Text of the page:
The importance of insurable interest to federal tax policy will be one of several issues state insurance regulators hear about during a public hearing that marks the start of efforts to offer input into federal tax policy.
The National Association of Insurance and Financial Advisors, Falls Church, Va., and the American Council of Life Insurers, Washington, will speak during a public hearing held by the National Association of Insurance Commissioners, Kansas City, Mo. Representatives of the property-casualty industry also will be present at the public hearing in Washington on Aug. 12-13.
David Woods, NAIFAs CEO, praises the NAIC for its efforts, saying it is “unique for state regulators to involve themselves in federal tax policy.” The interest is important, he continues, because the consumers they regulate could be negatively impacted by federal lawmakers tax decisions.
Woods emphasizes that it is important to reinforce insurable interest statutes because the Senate Finance Committee already has expressed concern over the use of life insurance as an investment. “We are very much afraid that it could open the door to a broader attack on the advantages of life insurance.”
In addition, Woods says the current laws regulating corporate-owned life insurance are reasonable, and regulators need to convey that reasonableness to members of Congress.
Laurie Lewis, an ACLI vice president and chief counsel-federal taxes, says she will offer a broad perspective of how a companys taxation and state insurance laws interact.
For instance, according to Lewis, actuarial guidelines and tax requirements do not always work well together. A current project of the NAIC, Kansas City, Mo., called the C-3, Phase II, is a case in point, she explains. While the stochastic model approach for this risk-based capital and reserving project might be beneficial from an actuarial standpoint, Lewis says it does not help with tax issues, which require use of specific tables, methods and interest rates outlined by the Internal Revenue Service.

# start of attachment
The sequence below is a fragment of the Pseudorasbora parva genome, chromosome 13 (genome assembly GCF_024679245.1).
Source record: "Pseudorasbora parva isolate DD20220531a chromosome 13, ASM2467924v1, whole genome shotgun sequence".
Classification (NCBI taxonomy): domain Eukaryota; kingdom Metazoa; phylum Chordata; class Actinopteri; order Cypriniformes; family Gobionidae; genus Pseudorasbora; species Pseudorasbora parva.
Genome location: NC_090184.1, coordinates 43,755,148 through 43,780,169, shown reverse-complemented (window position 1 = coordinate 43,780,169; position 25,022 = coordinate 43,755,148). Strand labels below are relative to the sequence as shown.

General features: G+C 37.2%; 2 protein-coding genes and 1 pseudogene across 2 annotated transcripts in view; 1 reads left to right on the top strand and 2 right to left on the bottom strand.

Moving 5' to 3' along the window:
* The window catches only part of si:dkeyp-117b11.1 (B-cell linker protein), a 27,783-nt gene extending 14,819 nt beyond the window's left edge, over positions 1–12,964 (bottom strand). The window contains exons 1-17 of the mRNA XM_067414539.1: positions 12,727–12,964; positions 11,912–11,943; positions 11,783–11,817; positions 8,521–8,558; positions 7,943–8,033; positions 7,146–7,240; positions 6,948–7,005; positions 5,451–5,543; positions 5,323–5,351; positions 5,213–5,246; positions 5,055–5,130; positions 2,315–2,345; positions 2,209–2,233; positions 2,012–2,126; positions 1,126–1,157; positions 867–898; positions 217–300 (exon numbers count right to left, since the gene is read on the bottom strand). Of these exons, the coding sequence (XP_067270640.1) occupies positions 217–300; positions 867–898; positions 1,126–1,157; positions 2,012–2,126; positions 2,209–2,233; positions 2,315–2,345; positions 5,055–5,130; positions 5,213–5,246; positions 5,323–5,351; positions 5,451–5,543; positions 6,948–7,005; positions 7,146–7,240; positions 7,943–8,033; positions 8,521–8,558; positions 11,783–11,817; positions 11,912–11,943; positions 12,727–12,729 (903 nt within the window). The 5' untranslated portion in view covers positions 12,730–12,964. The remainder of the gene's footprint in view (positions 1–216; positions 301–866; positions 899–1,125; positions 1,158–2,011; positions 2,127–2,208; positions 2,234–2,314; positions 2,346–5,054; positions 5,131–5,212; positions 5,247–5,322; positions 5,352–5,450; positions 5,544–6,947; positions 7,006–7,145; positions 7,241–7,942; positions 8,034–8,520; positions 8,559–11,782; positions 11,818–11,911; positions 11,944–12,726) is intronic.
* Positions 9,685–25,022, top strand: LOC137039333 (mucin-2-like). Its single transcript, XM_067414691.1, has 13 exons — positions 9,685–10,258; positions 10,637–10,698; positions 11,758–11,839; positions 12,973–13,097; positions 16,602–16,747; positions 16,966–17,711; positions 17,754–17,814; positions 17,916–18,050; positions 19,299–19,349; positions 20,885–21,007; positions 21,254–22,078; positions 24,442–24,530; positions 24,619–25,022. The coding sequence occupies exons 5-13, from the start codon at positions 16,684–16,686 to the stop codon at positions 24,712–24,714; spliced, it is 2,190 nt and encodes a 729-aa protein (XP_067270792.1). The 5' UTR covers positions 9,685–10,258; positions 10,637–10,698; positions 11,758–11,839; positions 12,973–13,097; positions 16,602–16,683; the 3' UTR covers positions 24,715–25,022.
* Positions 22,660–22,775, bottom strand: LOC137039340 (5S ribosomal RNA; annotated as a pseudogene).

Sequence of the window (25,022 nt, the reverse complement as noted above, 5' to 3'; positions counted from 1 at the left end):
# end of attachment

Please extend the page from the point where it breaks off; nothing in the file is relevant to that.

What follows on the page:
The issue also arises in discussions of changes to the nonforfeiture law and CSO Tables for reserving, she adds.
There is no provision in the current Code, Lewis explains, that references use of multiple tables for reserving. Consequently, she continues, if some companies are using CSO tables that produce lower reserves, there is a concern that IRS will make that the standard for all companies. And, if that becomes the case, Lewis adds, companies that hold higher reserves for statutory purposes will not get credit for those reserves.
Jim Hall, ACLIs state relations representative, says his presentation will include a discussion of state premium and retaliatory taxes. State premium taxes range from 0.5% in Illinois to 3.5% in Nevada, according to Hall. But, he adds, the lower premium tax rates are often a part of a package of taxes that companies pay. At the state level, tax issues are very specific to a state and may not come up again once they are resolved, he says.
Reproduced from National Underwriter Edition, August 12, 2004. Copyright 2004 by The National Underwriter Company in the serial publication. All rights reserved.Copyright in this article as an independent work may be held by the author.